“Updates will be given to residents as soon as these options have been properly assessed by officers.”

Ryan joined road.cc in December 2021 and since then has kept the site’s readers and listeners informed and enthralled (well at least occasionally) on news, the live blog, and the road.cc Podcast. After boarding a wrong bus at the world championships and ruining a good pair of jeans at the cyclocross, he now serves as road.cc’s senior news writer. Before his foray into cycling journalism, he wallowed in the equally pitiless world of academia, where he wrote a book about Victorian politics and droned on about cycling and bikes to classes of bored students (while taking every chance he could get to talk about cycling in print or on the radio). He can be found riding his bike very slowly around the narrow, scenic country lanes of Co. Down.

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23 comments

Avatar
Rome73 | 1 year ago
0 likes

That is very unfortunate. It's also unfortunate that every similar scheme is also often a 'battle' to instate and then to maintain. London still has 33 'independent' boroughs when it comes to traffic schemes. Apart from the TLRN.
It would be good to have contiguity across the city. 

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eburtthebike | 1 year ago
7 likes

Could these heroic children be the start of what worked so well in Holland?  The kindermort movement was incredibly effective at stopping the expansion of the car culture and the change in emphasis to people, not cars.

I hope the parents will do some research on it and adapt their tactics accordingly.

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Mungecrundle | 1 year ago
10 likes

Veritably, the faces of true evil. Lock up your motor cars! I give you the ravening terror of the Traffic Taliban.

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chrisonabike replied to Mungecrundle | 1 year ago
6 likes

*sarcasm on* Ah - you must be confusing "cute" with the sober adult business of running the world.  We all want the best for children but (a) we need to be able to drive them to school in cars - because of the danger from traffic (b) children don't grow the economy, drive ambulances or vote so adults need to be able to drive around doing that.

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Hirsute | 1 year ago
8 likes

Will someone please think of the drivers.

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Brauchsel | 1 year ago
4 likes

He won't care. Having lived in Tower Hamlets during his previous tenure, it's depressingly obvious that a local community's corrupt machine politics are still thoroughly entrenched. Sadly I fear it'll take a generation or more before it's properly rooted out. 

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David9694 replied to Brauchsel | 1 year ago
6 likes

My achievements as Tower Hamlets Mayor 2022:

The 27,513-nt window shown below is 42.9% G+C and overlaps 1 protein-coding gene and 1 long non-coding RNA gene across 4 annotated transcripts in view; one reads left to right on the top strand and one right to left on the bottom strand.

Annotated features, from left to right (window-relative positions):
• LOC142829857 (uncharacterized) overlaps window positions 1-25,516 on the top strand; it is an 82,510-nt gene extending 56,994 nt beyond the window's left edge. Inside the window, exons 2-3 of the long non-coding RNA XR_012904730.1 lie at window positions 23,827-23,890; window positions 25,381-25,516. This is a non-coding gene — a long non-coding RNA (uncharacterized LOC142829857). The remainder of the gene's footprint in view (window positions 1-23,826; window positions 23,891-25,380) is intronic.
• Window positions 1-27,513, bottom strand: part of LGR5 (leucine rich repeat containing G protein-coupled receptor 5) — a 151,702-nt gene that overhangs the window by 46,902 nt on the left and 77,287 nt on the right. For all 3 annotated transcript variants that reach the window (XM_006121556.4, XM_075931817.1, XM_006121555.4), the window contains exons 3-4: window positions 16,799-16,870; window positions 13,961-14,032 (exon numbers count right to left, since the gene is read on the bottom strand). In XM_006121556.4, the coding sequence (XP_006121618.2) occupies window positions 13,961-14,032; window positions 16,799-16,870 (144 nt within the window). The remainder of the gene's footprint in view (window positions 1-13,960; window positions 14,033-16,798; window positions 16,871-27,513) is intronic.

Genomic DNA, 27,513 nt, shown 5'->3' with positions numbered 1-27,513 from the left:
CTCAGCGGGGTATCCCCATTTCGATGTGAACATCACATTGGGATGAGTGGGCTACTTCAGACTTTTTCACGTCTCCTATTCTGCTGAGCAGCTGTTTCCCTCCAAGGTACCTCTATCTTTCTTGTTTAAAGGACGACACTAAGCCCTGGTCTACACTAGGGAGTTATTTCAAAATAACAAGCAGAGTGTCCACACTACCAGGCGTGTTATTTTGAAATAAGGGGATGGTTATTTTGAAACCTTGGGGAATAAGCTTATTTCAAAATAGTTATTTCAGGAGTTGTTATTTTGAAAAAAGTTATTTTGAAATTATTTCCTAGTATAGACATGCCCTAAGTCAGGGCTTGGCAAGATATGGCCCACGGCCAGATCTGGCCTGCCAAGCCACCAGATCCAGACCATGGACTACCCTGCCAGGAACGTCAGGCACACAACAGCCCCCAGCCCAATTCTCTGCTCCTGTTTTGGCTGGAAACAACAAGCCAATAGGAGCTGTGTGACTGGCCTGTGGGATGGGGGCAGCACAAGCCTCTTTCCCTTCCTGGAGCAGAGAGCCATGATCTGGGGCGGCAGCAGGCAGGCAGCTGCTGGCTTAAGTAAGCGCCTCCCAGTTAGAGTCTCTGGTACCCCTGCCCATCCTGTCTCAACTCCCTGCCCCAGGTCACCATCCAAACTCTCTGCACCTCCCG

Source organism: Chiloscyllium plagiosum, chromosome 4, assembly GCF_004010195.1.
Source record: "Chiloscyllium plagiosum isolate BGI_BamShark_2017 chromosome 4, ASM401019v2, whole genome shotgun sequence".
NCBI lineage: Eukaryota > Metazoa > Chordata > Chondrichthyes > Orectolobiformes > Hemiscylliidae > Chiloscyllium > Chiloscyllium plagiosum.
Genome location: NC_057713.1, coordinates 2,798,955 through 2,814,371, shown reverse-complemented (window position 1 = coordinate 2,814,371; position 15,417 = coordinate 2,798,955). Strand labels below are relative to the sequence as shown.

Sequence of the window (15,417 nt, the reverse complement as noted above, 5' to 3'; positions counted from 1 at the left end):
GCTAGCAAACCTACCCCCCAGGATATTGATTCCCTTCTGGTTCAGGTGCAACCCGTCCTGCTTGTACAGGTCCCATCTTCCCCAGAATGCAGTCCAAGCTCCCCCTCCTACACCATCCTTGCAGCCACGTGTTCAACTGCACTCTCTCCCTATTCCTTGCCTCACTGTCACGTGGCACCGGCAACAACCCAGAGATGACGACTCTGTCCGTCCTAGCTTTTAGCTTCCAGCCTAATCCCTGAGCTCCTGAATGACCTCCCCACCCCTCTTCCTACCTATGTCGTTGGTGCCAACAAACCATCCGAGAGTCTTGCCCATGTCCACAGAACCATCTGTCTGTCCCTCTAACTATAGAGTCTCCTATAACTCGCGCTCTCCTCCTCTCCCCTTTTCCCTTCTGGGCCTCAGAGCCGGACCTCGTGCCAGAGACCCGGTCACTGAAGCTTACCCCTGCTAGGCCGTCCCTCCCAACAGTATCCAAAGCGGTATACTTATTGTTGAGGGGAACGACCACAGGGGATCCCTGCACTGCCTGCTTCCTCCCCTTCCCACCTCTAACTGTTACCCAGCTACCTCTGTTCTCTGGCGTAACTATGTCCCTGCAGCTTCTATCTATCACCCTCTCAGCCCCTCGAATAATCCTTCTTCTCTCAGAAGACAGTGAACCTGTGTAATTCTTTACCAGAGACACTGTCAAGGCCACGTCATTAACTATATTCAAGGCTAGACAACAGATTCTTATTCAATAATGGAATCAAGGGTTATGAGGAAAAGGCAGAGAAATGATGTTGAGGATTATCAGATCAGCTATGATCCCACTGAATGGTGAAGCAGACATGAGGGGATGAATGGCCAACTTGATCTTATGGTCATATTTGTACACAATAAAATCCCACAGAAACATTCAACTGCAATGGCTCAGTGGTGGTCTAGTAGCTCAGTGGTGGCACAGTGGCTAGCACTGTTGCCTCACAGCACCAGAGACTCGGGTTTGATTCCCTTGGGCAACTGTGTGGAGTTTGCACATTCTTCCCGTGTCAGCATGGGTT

ripped out children's play area 

Mwhahaha!!

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IanMSpencer | 1 year ago
12 likes

Don't let Braverman hear about this protest - the kids will be tagged in no time and on a flight to Rawanda, British passport or no - living her dream.

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ktache replied to IanMSpencer | 1 year ago
0 likes

They can take away their citizenship.

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IanMSpencer replied to ktache | 1 year ago
2 likes

Don't let Braverman know they've let someone out of Guantanamo Bay as that'll give her ideas too. "Hmm, spare space, no trial required for entry, little hope of release, that'll teach the little fu^H^H protesters."

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wtjs replied to IanMSpencer | 1 year ago
4 likes

Don't let Braverman know they've let someone out of Guantanamo Bay...

Braverman is all in favour of forgiving people who recognise their misdeeds and apologise- just as long as they're Home Secretaries

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Mungecrundle replied to wtjs | 1 year ago
4 likes

Following comment heavily influenced by a bottle of Jack Daniels and conversation with a good friend.

Surely we are looking at the migration issue in the wrong way. Shouldn't we be looking at anyone who has travelled thousands of miles across the globe and a final trip across the English Channel in a rubber dinghy and say "Well done, good effort, you're in. Britain needs your ambition, we need your determination, we need your ability to face adversity and take a chance.

If the authorities could create a system that protects these people from exploitation, provides training for the jobs that need doing and ensure that, in effect, migrants are taken away from the traffickers looking to exploit them, provides protection from persecution and if at some future time they are in a position to go home, then they take British values and a positive attitude of the UK with them.

Or some drunken bollocks view of the world.

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chrisonabike replied to Mungecrundle | 1 year ago